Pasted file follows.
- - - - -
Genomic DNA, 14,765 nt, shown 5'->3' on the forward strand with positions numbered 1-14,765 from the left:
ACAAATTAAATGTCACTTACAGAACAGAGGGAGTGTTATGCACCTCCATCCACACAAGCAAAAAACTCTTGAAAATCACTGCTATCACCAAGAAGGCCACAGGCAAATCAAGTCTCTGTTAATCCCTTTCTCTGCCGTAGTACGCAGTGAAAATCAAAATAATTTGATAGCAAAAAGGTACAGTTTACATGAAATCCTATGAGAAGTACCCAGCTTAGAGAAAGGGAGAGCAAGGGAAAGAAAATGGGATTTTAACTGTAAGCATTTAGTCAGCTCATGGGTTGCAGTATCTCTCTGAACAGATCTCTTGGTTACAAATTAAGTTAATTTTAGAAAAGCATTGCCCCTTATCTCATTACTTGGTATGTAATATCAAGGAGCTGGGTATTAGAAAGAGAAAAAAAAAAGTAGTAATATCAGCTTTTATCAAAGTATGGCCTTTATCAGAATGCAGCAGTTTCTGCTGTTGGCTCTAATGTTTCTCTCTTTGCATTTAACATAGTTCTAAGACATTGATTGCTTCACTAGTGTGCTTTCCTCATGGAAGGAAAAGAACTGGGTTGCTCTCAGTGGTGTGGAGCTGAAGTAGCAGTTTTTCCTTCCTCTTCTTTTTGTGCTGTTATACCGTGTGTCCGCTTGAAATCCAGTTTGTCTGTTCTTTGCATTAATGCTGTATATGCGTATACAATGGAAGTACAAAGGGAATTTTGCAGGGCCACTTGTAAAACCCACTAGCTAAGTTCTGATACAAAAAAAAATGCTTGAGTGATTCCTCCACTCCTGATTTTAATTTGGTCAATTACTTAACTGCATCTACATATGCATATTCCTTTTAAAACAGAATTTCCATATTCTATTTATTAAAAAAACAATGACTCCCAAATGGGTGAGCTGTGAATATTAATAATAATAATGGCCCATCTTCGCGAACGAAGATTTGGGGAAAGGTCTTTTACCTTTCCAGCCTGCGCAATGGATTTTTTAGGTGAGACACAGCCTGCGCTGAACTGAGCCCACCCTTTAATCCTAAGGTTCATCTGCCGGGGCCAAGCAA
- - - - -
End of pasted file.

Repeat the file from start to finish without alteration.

Genomic DNA, 14,765 nt, shown 5'->3' on the forward strand with positions numbered 1-14,765 from the left:
ACAAATTAAATGTCACTTACAGAACAGAGGGAGTGTTATGCACCTCCATCCACACAAGCAAAAAACTCTTGAAAATCACTGCTATCACCAAGAAGGCCACAGGCAAATCAAGTCTCTGTTAATCCCTTTCTCTGCCGTAGTACGCAGTGAAAATCAAAATAATTTGATAGCAAAAAGGTACAGTTTACATGAAATCCTATGAGAAGTACCCAGCTTAGAGAAAGGGAGAGCAAGGGAAAGAAAATGGGATTTTAACTGTAAGCATTTAGTCAGCTCATGGGTTGCAGTATCTCTCTGAACAGATCTCTTGGTTACAAATTAAGTTAATTTTAGAAAAGCATTGCCCCTTATCTCATTACTTGGTATGTAATATCAAGGAGCTGGGTATTAGAAAGAGAAAAAAAAAAGTAGTAATATCAGCTTTTATCAAAGTATGGCCTTTATCAGAATGCAGCAGTTTCTGCTGTTGGCTCTAATGTTTCTCTCTTTGCATTTAACATAGTTCTAAGACATTGATTGCTTCACTAGTGTGCTTTCCTCATGGAAGGAAAAGAACTGGGTTGCTCTCAGTGGTGTGGAGCTGAAGTAGCAGTTTTTCCTTCCTCTTCTTTTTGTGCTGTTATACCGTGTGTCCGCTTGAAATCCAGTTTGTCTGTTCTTTGCATTAATGCTGTATATGCGTATACAATGGAAGTACAAAGGGAATTTTGCAGGGCCACTTGTAAAACCCACTAGCTAAGTTCTGATACAAAAAAAAATGCTTGAGTGATTCCTCCACTCCTGATTTTAATTTGGTCAATTACTTAACTGCATCTACATATGCATATTCCTTTTAAAACAGAATTTCCATATTCTATTTATTAAAAAAACAATGACTCCCAAATGGGTGAGCTGTGAATATTAATAATAATAATGGCCCATCTTCGCGAACGAAGATTTGGGGAAAGGTCTTTTACCTTTCCAGCCTGCGCAATGGATTTTTTAGGTGAGACACAGCCTGCGCTGAACTGAGCCCACCCTTTAATCCTAAGGTTCATCTGCCGGGGCCAAGCAA